VEISHEA 2010: Today’s Vision, Tomorrow’s Tradition

Parades, carnivals, cherry pies, performances, and open houses are examples of many VEISHEA traditions which at one point in time had their first appearance on the Iowa State campus, eventually becoming traditions of today’s celebrations. In honor of this year’s VEISHEA theme, “Today’s Vision, Tomorrow’s Tradition,” below are just a few “visions” which eventually became VEISHEA traditions and have continued to the present day.  This post is just going to name a few of the VEISHEA traditions which began before the first VEISHEA in 1922 – and which continue today.  Before 1922, many Iowa State divisions celebrated separate spring festivals.  Since these numerous festivities caused much disruption to the students’ studies in the spring, it was decided to combine the separate celebrations into one.  Much of the information we have here in the University Archives on these early spring celebrations come from various publications, such as the yearbook (Bomb), division newsletters, and the Alumnus.  Many of the articles and references from these early publications have been photocopied and put together in what could be called a subject file in the University Archives.

For those of you not familiar with Iowa State and who are wondering what this VEISHEA is, VEISHEA is Iowa State’s week-long, student-run spring celebration.  To find out more, the VEISHEA website can be found here.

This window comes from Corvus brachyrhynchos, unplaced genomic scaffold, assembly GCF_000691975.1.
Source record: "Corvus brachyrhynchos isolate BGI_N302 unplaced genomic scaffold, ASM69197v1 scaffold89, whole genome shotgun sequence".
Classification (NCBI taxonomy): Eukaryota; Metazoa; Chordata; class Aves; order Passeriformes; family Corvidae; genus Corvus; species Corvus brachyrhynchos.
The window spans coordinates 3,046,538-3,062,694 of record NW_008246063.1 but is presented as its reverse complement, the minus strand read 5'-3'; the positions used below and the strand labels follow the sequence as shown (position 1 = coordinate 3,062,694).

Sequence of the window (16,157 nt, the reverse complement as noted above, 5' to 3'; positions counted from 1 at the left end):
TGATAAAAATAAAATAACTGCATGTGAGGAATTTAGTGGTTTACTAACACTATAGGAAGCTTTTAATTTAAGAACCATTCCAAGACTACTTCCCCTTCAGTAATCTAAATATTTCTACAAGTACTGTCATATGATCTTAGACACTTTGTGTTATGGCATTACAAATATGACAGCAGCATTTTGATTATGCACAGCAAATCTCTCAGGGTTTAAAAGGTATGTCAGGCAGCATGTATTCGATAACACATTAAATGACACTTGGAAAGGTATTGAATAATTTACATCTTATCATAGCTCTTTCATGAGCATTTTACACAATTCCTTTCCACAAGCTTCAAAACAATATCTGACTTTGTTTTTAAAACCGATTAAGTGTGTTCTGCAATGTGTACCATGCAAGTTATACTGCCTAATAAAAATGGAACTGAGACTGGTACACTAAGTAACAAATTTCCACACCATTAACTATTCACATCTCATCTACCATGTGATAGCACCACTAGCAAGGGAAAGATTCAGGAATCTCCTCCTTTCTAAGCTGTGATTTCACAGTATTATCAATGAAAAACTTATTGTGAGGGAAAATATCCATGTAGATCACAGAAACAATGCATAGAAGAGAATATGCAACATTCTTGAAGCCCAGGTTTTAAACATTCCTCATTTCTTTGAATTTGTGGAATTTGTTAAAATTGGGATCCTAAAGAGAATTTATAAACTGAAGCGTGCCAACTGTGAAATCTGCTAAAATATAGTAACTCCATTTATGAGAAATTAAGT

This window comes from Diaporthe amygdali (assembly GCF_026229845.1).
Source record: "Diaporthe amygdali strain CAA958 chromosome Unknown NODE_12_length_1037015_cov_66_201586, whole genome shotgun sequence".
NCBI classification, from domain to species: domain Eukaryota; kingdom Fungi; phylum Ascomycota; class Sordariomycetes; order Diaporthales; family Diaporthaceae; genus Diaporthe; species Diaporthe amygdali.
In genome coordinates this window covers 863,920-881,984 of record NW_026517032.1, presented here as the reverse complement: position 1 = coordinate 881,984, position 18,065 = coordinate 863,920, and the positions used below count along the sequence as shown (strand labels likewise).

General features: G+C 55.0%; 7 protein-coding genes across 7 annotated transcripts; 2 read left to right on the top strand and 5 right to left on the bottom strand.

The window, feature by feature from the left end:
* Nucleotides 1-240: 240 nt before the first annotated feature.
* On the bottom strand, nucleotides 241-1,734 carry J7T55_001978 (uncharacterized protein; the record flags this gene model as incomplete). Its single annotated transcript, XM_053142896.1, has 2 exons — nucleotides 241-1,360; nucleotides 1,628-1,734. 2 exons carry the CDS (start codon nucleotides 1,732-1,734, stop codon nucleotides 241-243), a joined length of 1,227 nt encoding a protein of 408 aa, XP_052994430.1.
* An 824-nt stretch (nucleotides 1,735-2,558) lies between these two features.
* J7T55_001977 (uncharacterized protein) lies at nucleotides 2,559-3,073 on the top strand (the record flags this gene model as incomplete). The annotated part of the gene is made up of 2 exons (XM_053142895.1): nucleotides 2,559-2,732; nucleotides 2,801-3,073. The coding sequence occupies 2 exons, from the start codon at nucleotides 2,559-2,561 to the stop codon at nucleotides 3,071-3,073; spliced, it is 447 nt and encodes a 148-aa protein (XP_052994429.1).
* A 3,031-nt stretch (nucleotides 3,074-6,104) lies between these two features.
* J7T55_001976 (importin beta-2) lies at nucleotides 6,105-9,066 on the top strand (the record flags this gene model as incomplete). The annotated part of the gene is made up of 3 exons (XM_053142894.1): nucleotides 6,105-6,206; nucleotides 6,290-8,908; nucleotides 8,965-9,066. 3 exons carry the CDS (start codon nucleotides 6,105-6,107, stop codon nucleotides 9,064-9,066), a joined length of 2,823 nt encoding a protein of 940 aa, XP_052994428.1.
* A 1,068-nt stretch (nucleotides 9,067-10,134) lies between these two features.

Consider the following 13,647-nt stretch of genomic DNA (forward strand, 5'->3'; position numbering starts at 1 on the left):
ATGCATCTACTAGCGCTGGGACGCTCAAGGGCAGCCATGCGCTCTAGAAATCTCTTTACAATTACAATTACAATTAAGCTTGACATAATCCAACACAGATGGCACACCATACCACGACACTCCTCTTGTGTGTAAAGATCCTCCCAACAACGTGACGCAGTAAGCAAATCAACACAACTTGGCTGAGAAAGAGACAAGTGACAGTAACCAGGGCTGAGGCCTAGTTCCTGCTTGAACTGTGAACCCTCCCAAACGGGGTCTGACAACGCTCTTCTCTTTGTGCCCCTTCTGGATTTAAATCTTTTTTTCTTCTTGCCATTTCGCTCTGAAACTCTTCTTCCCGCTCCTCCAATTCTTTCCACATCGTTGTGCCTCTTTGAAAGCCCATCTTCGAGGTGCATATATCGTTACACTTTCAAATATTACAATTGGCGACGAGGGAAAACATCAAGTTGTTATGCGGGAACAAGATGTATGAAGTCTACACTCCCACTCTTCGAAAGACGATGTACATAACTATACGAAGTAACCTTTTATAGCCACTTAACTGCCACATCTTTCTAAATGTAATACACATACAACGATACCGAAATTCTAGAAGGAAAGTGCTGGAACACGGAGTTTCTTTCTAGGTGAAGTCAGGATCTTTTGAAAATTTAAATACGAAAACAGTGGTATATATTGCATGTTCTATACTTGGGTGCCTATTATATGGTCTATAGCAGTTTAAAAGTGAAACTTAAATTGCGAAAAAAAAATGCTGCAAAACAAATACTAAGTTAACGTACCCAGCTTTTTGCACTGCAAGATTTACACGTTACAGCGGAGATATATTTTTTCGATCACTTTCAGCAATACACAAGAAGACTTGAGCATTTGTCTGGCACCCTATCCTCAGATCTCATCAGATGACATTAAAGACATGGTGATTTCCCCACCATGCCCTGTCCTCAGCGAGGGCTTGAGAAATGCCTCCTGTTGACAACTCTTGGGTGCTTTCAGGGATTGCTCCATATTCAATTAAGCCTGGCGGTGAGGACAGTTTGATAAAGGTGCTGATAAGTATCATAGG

Carnival:  The Division of Agriculture’s celebration was the Ag Carnival, first celebrated in May 1912.  The agriculture students put on a carnival in the tradition of the country fair.  Festivities often included a parade, exhibits, concessions, and a dance.

Concession stand for the 1914 Ag Carnival.  Student food stands can still be found on campus during VEISHEA.

Cherry pies: Now a much-loved VEISHEA tradition, cherry pies were originally sold during Home Economics Day (celebrated in February) beginning in 1920.

Cherry pies of the 1922 Home Economics Day.

Parade: Several of the early divisional celebrations included a parade, including the engineer’s St. Patrick’s Day parade and the agricultural students’ Ag Carnival parade.  For more on the engineer’s first St. Patrick’s day celebration, see an earlier post.

Although not labeled as such, this 1910 image of the engineer’s St. Patrick’s Day celebration is probably their first parade one hundred years ago, on their way either to or from the “village” of Ames.  Luckily the parade these days takes place in a much safer location!

To find out more about VEISHEA and the early divisional celebrations…come visit us!  We also have a web exhibit on VEISHEA, which includes a bibliography of resources here in Special Collections.  In addition, a selection of photographs from our university photograph collection can be found in the library’s Digital Collections.  There are also other images on our Flickr site, and films on YouTube.

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